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The best-studied signaling pathways still hold secrets. Recent studies have now applied a new wave of technologies encompassing computational approaches and experimental techniques to the mitogen-activated protein kinase pathway in yeast and have provided new knowledge of pathway connections, components, and dynamics. The computational algorithms build on advances in network science motivated by studies of large-scale social and WWW networks. Experimental techniques permit exploration of the frequency-space response, describing biological signaling networks in the language of control theory. Together, these technologies are revealing the design choices made by evolution, and they provide a framework for building new biological circuits to order.
New technologies, represented by computational work by Huang and Fraenkel (1) and experimental studies by Macia et al. (2) provide new insight into the network structure and dynamics of the well-studied yeast mitogen-activated protein kinase (MAPK) pathways. The computational challenge undertaken by Huang and Fraenkel is to infer hidden components and connections in a signaling pathway based on incomplete data from high-throughput screens (1). Beyond standard problems with interpreting noisy data, crucial pathway components can be invisible to specific technologies. Transcript profiling identifies the genes targeted by a signaling pathway, but the signaling proteins themselves often show no transcriptional response. Genetic screens can identify essential components of a pathway, but partially redundant pathway branches can mask the effects of individual genes. Proteomic technologies remain limited in their ability to comprehensively scan all protein abundances, modifications, and activities.
All is not lost, however, because databases of protein-protein interactions and transcription factor–DNA binding sites can suggest hidden components on the basis of their connections to observed components. Extracting the hidden components based on the observed components has been termed the “active subnetwork” problem (3). Huang and Fraenkel’s approach uses prize-collecting Steiner trees (PCSTs), which are optimal solutions for connecting vertices in a graph (Fig. 1). When observed components are not directly connected to each other in the interaction network, prize-collecting trees connect them indirectly by adding hidden components as intermediates. Each interaction inflicts a cost that reflects its experimental uncertainty (4), and each observed component left out of the network also introduces a penalty. Although this problem is NP-hard—the same complexity class as the traveling salesman problem, finding the shortest tour through a list of cities that visits each city exactly once and returns to the start—an algorithmic advance provides optimal solutions for problems scaling to thousands of genes (5). The beauty of this contribution is the ability to identify the exact solution to the optimization problem, as opposed to approximate solutions generated by less-sophisticated methods. Indeed, approximate solutions give inferior results for identifying functional modules in protein-interaction networks (6).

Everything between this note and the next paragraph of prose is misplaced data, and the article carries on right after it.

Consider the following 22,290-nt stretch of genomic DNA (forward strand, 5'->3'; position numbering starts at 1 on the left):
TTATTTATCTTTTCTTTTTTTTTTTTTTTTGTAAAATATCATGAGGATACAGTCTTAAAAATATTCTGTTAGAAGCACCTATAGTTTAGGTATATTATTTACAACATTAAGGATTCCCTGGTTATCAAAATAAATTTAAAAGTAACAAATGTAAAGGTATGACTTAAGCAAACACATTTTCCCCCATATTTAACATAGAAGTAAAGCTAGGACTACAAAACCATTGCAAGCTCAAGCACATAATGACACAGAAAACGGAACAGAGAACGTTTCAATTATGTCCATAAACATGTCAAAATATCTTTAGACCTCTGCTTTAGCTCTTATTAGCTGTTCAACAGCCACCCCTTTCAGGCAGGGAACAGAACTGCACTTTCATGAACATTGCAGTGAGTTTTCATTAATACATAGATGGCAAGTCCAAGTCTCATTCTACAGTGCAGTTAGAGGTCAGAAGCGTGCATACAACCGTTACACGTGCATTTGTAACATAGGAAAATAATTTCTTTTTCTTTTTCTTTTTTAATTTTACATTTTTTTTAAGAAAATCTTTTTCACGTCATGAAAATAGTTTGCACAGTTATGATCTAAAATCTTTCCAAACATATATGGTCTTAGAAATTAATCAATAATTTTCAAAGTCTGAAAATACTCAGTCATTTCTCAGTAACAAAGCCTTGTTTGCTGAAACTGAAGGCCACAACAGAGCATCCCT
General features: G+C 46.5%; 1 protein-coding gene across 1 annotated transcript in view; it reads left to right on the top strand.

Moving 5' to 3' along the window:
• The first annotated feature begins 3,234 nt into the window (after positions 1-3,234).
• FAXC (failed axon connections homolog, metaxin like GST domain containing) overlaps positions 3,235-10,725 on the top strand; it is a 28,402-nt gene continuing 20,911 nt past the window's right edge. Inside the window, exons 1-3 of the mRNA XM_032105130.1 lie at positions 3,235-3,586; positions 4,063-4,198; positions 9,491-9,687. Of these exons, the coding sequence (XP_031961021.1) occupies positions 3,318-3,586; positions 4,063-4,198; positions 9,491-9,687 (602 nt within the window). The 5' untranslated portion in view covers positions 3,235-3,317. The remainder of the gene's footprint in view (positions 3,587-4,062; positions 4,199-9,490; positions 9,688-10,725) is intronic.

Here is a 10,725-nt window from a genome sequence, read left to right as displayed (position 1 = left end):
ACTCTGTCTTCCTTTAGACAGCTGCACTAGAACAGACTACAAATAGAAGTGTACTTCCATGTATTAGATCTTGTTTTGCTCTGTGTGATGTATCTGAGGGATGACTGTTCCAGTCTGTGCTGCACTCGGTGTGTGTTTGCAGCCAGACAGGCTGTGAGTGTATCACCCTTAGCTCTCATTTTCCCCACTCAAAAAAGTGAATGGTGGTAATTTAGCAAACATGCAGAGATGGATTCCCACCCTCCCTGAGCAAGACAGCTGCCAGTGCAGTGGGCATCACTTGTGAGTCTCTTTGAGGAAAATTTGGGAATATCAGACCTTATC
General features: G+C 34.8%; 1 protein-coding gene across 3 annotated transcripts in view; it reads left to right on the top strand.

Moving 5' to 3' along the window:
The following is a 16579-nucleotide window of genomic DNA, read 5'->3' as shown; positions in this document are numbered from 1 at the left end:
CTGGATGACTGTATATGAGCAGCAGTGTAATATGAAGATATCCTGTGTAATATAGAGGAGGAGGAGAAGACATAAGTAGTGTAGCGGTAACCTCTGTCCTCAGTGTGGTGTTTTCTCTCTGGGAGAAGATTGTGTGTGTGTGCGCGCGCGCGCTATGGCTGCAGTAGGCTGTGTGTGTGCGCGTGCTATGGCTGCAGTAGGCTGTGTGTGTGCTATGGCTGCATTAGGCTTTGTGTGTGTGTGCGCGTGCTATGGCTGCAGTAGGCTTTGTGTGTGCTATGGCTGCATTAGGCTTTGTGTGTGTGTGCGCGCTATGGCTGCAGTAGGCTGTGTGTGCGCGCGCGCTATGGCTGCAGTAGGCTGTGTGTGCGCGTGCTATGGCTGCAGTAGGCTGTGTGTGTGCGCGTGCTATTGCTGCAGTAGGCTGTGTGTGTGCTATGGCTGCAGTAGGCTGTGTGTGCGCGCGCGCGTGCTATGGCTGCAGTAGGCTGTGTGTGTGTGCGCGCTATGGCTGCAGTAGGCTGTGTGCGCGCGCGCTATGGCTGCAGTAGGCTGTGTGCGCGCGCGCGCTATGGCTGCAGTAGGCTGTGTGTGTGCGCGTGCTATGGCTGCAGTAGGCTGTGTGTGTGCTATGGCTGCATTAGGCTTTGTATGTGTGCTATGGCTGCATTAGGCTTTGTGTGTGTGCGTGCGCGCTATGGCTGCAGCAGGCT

This PCST algorithm adds to a growing arsenal of network-inspired methods, such as those using “flow” to assess connectivity. The flow between two vertices in a network is roughly equivalent to the number of paths connecting them, with a bias toward short paths of high-confidence interactions. Flow does not necessarily represent actual flow of materials, although flow-based stoichiometric models, in which fluxes of signaling molecules are explicitly represented, have been introduced for signaling (7). Flow is also distinct from probabilistic models that represent the physical state of network components, such as Bayesian networks for MAPK signaling (8).
Network flow came to systems biology by way of original applications to the link structure of hypertext documents (9), which in turn motivated the PageRank algorithm in the Google search engine (10). An early biological application predicted protein function using flow over a protein-protein interaction network (11). Extensions of flow algorithms to positive and negative epistatic interactions (12) may be relevant for future applications to interactions representing likes and dislikes in social networks.